Scotland’s Battle for History


Scots are faced with the choice of two histories; one a construct of our Britishness that makes us gods of empire and victory, and the other that acknowledges our victimhood and an identity that can rise and overcome the nightmare of history.

Suggesting that England may have behaved towards Scotland as it did towards Ireland and India, for example, throughout its colonial rule has provoked quite a remarkable and visceral reaction. Considering that we are speaking of events long before living memory, the force of the negative response comes as something of a shock. The simple truth that Britain, in the course of its empire building, consistently acted violently and oppressively towards its subject people naturally raises the question: Why would Scotland be treated any better?  Indians in British uniform butchered Indians in India, and Scots in British uniforms butchered Scots in Scotland, but somehow we are to see these two histories as different.


It has become apparent that no amount of evidence is enough, no similarity is acceptable, no definition is correct, and no scholarship is good when it comes to making such a case. Essentially, is would seem, that the revisionist position boils down to the idea that we – unlike the Irish and the Indians – are British, and we were the ones doling out the beatings. It is completely unimaginable to the revisionist that we could be like the Irish or the Indians. This in itself is instructive, it informs us of the power of the imaginative identity of Scottish unionism. Our subjugation was so complete, our image of perfect humanity so distorted, that we have identified ourselves with our masters.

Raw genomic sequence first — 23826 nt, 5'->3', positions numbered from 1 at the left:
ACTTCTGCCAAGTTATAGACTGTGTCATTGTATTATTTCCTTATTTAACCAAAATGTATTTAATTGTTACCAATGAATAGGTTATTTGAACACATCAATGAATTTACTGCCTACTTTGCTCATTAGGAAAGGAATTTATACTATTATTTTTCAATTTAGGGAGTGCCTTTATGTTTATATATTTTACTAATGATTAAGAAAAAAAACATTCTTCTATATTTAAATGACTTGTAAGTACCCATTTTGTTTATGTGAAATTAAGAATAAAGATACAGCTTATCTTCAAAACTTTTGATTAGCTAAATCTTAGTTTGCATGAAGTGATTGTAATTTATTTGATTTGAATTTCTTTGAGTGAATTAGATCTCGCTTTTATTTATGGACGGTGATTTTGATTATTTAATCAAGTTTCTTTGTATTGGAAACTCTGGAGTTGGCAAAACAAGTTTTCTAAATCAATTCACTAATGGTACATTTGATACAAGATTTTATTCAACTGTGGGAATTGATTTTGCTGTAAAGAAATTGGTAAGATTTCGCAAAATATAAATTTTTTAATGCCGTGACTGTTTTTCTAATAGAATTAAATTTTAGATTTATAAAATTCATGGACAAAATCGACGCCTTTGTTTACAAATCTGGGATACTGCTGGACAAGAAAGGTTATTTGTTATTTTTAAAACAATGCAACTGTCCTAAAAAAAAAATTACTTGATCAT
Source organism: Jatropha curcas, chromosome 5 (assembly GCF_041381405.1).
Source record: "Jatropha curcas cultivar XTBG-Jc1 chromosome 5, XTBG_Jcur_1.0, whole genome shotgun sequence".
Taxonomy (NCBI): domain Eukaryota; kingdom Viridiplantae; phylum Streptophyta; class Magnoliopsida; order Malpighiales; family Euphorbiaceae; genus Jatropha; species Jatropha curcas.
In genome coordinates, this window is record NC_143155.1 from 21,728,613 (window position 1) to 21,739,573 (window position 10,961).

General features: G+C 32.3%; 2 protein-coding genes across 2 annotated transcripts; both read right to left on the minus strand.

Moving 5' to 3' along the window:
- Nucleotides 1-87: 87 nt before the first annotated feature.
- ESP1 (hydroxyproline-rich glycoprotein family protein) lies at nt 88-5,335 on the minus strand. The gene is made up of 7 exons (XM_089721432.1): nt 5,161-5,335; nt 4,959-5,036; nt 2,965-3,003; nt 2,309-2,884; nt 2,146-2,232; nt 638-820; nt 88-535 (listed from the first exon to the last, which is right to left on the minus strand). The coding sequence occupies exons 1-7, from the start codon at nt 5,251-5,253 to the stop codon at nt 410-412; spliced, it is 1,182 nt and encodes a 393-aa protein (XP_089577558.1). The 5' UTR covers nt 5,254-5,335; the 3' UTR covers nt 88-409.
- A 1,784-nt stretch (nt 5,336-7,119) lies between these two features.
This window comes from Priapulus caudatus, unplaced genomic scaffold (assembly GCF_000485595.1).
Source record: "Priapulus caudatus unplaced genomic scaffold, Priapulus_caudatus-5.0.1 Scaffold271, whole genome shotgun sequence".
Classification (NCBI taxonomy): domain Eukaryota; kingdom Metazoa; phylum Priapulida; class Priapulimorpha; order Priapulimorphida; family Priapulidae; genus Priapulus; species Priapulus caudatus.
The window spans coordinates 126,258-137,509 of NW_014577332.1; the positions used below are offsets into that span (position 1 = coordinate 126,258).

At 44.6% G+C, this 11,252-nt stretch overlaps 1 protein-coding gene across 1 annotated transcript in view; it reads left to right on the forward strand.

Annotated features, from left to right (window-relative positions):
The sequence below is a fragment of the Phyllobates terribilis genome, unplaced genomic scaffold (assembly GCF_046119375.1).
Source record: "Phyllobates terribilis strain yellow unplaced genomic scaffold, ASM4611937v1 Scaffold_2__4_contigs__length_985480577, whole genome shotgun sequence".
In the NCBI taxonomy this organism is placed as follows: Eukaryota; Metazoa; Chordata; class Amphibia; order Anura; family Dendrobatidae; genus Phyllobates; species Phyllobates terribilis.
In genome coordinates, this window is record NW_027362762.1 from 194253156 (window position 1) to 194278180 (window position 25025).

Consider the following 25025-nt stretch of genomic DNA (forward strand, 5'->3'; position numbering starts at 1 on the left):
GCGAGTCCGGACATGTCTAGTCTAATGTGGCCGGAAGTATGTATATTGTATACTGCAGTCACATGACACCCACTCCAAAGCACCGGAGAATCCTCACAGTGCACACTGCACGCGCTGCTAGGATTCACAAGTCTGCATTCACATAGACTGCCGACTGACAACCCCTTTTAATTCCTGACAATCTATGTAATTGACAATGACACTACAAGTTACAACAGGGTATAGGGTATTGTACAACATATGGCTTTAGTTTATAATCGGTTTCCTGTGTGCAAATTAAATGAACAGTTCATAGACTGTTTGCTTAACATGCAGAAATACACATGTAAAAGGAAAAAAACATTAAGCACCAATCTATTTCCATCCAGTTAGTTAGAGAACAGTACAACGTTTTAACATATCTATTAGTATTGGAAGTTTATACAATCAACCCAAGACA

What’s so bad about being like the Irish? Historically we have shared the same or a very similar culture and language, we derive the name of our people from an Irish tribe, and we both found ourselves under the rule of London. The problem that we have – or some of us have – with being like the Irish is that would mean being like “the Irish,” as a “feckless, lazy, and drunken people (Janis, 2015).” Somewhere along the way we drank the Kool-Aid, the dehumanising nationalist propaganda that allowed Britain to shamelessly abuse our cousins. Their “violence” became proof of their ethnic degeneracy rather than their God-given survival instinct. Oh no, we couldn’t be like the Irish. That would be to admit that we were defeated; weak, powerless, conquered, and abused like the Irish.

Our revisionists in their hyper sensitivity to the suggestion that we were just like the Irish, the Indians, the American First Peoples, and countless peoples in Africa betrays the dichotomy with which we are faced in Scotland; we were either the abuser (and that makes us feel good about ourselves) or we were the abused (and that would mean we are less than human). It is not good to be a victim, but it is even less good to be or to have been the victimiser. Our desire for independence is rooted in our awareness of our identity as a distinct identity from that of England, and integral to our better understanding of our identity is a better knowledge of our past. It is precisely this fear of self-discovery that make the unionist a revisionist.


Reference:

Janis, Ely M. A Greater Ireland: The Land League and Transatlantic Nationalism in Gilded Age America. University of Wisconsin Pres, 2015.


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